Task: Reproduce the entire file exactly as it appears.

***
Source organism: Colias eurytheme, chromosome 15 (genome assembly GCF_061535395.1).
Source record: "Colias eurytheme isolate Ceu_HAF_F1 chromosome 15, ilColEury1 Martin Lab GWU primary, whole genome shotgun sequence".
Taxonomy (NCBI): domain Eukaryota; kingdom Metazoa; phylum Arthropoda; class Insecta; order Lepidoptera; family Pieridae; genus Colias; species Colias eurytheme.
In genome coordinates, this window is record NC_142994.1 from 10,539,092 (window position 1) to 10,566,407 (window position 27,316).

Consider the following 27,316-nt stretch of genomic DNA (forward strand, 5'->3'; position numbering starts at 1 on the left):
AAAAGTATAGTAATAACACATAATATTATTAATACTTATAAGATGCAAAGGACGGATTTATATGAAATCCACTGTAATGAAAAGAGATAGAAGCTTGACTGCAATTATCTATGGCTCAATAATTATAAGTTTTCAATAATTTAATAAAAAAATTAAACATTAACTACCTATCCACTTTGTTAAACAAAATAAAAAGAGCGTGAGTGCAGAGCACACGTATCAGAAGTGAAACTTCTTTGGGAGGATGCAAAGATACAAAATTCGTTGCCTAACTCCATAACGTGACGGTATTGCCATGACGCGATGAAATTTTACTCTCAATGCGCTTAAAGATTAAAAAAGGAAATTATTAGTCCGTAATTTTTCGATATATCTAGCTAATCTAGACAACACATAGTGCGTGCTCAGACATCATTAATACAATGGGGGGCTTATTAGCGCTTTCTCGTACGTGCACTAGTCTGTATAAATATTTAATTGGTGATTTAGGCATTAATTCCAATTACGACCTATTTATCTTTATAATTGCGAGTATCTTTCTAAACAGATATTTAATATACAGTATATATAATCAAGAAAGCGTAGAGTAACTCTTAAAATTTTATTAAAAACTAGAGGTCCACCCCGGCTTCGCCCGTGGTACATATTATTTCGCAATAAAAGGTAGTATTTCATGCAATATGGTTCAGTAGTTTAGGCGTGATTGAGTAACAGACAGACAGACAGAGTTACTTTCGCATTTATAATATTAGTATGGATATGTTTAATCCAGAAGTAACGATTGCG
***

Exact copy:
Source organism: Colias eurytheme, chromosome 15 (genome assembly GCF_061535395.1).
Source record: "Colias eurytheme isolate Ceu_HAF_F1 chromosome 15, ilColEury1 Martin Lab GWU primary, whole genome shotgun sequence".
Taxonomy (NCBI): domain Eukaryota; kingdom Metazoa; phylum Arthropoda; class Insecta; order Lepidoptera; family Pieridae; genus Colias; species Colias eurytheme.
In genome coordinates, this window is record NC_142994.1 from 10,539,092 (window position 1) to 10,566,407 (window position 27,316).

Consider the following 27,316-nt stretch of genomic DNA (forward strand, 5'->3'; position numbering starts at 1 on the left):
AAAAGTATAGTAATAACACATAATATTATTAATACTTATAAGATGCAAAGGACGGATTTATATGAAATCCACTGTAATGAAAAGAGATAGAAGCTTGACTGCAATTATCTATGGCTCAATAATTATAAGTTTTCAATAATTTAATAAAAAAATTAAACATTAACTACCTATCCACTTTGTTAAACAAAATAAAAAGAGCGTGAGTGCAGAGCACACGTATCAGAAGTGAAACTTCTTTGGGAGGATGCAAAGATACAAAATTCGTTGCCTAACTCCATAACGTGACGGTATTGCCATGACGCGATGAAATTTTACTCTCAATGCGCTTAAAGATTAAAAAAGGAAATTATTAGTCCGTAATTTTTCGATATATCTAGCTAATCTAGACAACACATAGTGCGTGCTCAGACATCATTAATACAATGGGGGGCTTATTAGCGCTTTCTCGTACGTGCACTAGTCTGTATAAATATTTAATTGGTGATTTAGGCATTAATTCCAATTACGACCTATTTATCTTTATAATTGCGAGTATCTTTCTAAACAGATATTTAATATACAGTATATATAATCAAGAAAGCGTAGAGTAACTCTTAAAATTTTATTAAAAACTAGAGGTCCACCCCGGCTTCGCCCGTGGTACATATTATTTCGCAATAAAAGGTAGTATTTCATGCAATATGGTTCAGTAGTTTAGGCGTGATTGAGTAACAGACAGACAGACAGAGTTACTTTCGCATTTATAATATTAGTATGGATATGTTTAATCCAGAAGTAACGATTGCG